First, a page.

Bee Craft October 2011 – Letters

From Bee Craft October 2011


I would like to ask why we feed different types and mixes of feed to our bees? There is fondant and syrup with various degrees of strength (and no doubt others advocate other feeds) and then these can only to be used at certain times of the year. Is there any modern, verified research evidence for our various practices? With bees under threat, it seems vital that we give them the best chance of getting through winter fit for the next spring.

Roy Norris, by e-mail


Although I had treated my colonies with Apiguard in August 2010, when I arrived home at the end of November from a period abroad, my wife told me with some alarm that my strongest colony had discharged large numbers of white grubs from the entrance, ‘like cream out of a jug’. By the time I inspected the colony, the bees had cleared them away but the next day, a lesser discharge occurred and I collected a number which I took to a convention being held by my local association a few days later. There I asked the local experts for a diagnosis.

I was advised the cause was varroa damage so great that the colony concerned was doomed, even if I treated it with oxalic acid, the only treatment that was not temperature sensitive. I had used oxalic acid the previous winter and, for the first time since keeping bees, I lost two colonies. I had therefore not intended to use it again.

However, fortunately, I had read in Bee Craft of a new product, Varroa-Gard, which I gathered could be administered at any time of the year. I acquired the product and fed it twice (at two-week intervals) to both my remaining colonies in the intense cold of December. As I am away for long periods, I would not have otherwise have been able to attend to the bees until the end of March 2011.

On my return, I was delighted to find that both colonies were active; the affected one was extremely active and the other weaker colony, which I also feared I might lose, was quite strong. I cannot thank Bee Craft enough and Technical Marketing, the suppliers of Varroa-Gard, for their help.

GD Clough, Charmouth, Devon

Legal Matters

I would like to comment on the letter published in Bee Craft, September, page 7, from Catherine Clark.

I feel it is important that when cases of injury are quoted that the facts are presented accurately. The case of the death of a puppy appeared on 14 July 2011 in the Daily Telegraph. The ‘puppy’ was, in fact, a young Alsatian dog of 15 months which had been left unattended by the owner who was at work. The dog gained access to a neighbour’s private garden protected by a wall and fence. The dog had knocked over a beehive which had resulted in multiple bee stings as the colony tried to defend itself (the owner of the hive has photos to prove this statement). The report contained other inaccuracies and ill informed comments and also implied that this sort of event is common (you can read the article online with a number of very insightful and quite amusing comments by readers).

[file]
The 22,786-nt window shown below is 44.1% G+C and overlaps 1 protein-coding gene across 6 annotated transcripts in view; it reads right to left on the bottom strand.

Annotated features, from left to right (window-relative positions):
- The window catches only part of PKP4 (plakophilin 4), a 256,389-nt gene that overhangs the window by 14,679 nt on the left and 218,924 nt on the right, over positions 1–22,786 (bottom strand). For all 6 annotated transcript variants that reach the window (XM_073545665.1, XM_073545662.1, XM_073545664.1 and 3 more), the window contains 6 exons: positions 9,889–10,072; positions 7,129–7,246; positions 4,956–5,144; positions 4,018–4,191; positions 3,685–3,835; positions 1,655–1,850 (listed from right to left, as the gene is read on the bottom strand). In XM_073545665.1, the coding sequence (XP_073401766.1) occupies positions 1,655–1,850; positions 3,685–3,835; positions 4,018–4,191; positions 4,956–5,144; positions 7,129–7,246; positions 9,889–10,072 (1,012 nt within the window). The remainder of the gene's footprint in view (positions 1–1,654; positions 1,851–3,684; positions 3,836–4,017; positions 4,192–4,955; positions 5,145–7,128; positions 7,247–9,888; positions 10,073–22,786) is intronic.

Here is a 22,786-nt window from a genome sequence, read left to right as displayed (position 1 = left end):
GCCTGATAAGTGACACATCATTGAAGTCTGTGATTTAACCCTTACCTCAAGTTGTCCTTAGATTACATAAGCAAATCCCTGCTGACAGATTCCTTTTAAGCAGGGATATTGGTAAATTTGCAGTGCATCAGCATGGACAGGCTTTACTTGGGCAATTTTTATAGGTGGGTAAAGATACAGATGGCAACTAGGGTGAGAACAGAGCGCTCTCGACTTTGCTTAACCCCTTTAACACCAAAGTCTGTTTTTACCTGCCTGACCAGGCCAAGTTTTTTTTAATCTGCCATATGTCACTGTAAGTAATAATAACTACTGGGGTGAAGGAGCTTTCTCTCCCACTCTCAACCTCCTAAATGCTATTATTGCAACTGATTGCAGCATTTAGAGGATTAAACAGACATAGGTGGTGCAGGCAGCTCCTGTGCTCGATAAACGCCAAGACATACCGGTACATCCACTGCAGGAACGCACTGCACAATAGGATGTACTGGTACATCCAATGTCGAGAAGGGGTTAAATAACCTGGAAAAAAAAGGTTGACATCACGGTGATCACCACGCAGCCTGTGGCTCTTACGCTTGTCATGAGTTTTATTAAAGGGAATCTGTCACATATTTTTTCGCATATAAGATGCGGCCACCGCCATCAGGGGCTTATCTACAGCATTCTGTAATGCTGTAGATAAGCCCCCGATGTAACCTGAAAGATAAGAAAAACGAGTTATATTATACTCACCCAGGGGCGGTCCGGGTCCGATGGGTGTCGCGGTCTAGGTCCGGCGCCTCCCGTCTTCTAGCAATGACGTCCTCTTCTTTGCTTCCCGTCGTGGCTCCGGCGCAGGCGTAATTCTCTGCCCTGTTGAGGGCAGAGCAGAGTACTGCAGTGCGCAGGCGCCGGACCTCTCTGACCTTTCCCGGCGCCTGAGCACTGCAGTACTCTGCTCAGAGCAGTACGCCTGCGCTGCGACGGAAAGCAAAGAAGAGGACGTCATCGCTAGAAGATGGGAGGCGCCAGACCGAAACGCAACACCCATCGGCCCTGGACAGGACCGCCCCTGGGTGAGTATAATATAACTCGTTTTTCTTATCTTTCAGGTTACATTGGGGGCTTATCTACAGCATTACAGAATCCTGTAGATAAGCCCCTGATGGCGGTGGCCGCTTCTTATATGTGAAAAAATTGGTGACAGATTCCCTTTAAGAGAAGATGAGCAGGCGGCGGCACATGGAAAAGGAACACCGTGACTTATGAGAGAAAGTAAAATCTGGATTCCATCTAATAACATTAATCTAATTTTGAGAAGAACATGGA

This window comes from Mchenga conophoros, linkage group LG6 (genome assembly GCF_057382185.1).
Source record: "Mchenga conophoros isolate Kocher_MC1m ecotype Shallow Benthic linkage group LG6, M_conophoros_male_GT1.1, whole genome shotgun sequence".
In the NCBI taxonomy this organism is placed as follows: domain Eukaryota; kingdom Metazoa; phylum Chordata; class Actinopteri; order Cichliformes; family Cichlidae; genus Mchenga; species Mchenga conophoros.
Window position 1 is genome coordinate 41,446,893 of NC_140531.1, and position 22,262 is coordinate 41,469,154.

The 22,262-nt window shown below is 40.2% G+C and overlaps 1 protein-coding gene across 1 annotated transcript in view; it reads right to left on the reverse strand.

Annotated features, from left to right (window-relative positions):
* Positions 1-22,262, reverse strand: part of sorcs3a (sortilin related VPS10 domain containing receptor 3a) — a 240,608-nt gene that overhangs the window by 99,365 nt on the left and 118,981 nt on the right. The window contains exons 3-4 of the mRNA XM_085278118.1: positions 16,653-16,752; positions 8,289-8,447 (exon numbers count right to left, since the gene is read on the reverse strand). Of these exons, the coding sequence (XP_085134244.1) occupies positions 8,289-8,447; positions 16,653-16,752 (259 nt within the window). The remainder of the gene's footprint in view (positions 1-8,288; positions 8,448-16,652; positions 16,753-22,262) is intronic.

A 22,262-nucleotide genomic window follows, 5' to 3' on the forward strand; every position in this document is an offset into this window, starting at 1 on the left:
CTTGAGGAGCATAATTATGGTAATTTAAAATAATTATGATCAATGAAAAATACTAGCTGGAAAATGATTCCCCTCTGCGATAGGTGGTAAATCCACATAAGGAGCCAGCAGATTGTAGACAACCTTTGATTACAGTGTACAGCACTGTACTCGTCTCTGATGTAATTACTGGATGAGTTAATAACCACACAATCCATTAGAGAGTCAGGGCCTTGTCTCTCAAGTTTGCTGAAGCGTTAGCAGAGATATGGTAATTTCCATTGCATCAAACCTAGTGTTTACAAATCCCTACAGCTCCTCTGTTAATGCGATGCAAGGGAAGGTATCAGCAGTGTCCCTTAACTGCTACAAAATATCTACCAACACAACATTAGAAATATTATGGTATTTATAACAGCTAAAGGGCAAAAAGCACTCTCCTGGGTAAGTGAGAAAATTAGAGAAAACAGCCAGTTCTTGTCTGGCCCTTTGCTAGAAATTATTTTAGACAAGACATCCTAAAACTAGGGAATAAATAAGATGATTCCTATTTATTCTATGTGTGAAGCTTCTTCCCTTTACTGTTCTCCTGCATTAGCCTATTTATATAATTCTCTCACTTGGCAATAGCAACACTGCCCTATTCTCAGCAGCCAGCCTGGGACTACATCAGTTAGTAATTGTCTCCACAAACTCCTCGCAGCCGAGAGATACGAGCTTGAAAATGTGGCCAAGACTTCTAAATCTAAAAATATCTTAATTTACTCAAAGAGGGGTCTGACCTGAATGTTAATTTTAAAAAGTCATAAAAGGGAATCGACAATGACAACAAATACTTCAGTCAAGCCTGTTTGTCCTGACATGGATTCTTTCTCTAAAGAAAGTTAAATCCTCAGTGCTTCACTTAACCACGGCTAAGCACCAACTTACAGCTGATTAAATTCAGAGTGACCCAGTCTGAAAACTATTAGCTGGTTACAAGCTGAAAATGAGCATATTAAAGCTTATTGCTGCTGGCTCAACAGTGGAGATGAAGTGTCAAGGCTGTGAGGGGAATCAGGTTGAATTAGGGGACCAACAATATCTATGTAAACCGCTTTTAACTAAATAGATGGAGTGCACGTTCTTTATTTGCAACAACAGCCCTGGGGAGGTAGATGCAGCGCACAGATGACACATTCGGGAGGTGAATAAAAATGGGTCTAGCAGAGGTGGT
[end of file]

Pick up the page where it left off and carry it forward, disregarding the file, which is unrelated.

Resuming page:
There were also allegations by Ms Clark and the Daily Telegraph that beekeepers place hives in public places without adequate fencing or concern for the public. This is difficult to accept and unsupported by any evidence. No beekeeper that I have ever met would place a beehive in such a location, as this would result in a danger of the hive being stolen or overturned by vandals or animals, with loss of valuable stock and possible harm to the public.

Let’s leave the specific incident and article aside for a moment and let’s look at the facts. Insect stings cause 1–2 deaths per year in the UK, almost always from anaphylaxis from a single or small number of stings in highly allergic individuals and not from any form of attack. Most stings are from wasps and not bees. I am unable to find any incidents of bee attacks on people in the UK resulting in significant injury apart from these allergy cases. The risk of death from an insect sting is less likely than death from a lightning strike. The risk of death from a bee ‘attack’ in the UK is less than being killed by sharks (we Brits do go on holiday to Australia)!

I would suggest we compare this with dog attacks. Statistics on death from attacks are difficult to find in the UK, but in the US over 3000 hospital admissions and 264 deaths were recorded in a 12-month period. In the UK there were 3600 injuries caused by dogs, serious enough to result in attendance at Accident and Emergency departments in a single year (this is the tip of the iceberg, as lesser injuries would not be recorded).

I would strongly suggest that a little rational thought and a sense of perspective be applied when examining risks from bees. In answer to the specific legal advice mentioned by Ms Clark; I would venture to suggest that beekeepers would not place a hive by their post box nor allow visitors to wander around their gardens without supervision or advice on where their beehives are kept. Hazard warning signs on hives are inappropriate and less justified than signs on dog kennels and equally unlikely to be used!

Dr Joseph Tattersall, by e-mail

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